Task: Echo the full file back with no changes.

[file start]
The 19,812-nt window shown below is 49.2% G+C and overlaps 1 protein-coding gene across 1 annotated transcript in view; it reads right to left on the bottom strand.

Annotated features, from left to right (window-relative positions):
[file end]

The 19,812-nt window shown below is 49.2% G+C and overlaps 1 protein-coding gene across 1 annotated transcript in view; it reads right to left on the bottom strand.

Annotated features, from left to right (window-relative positions):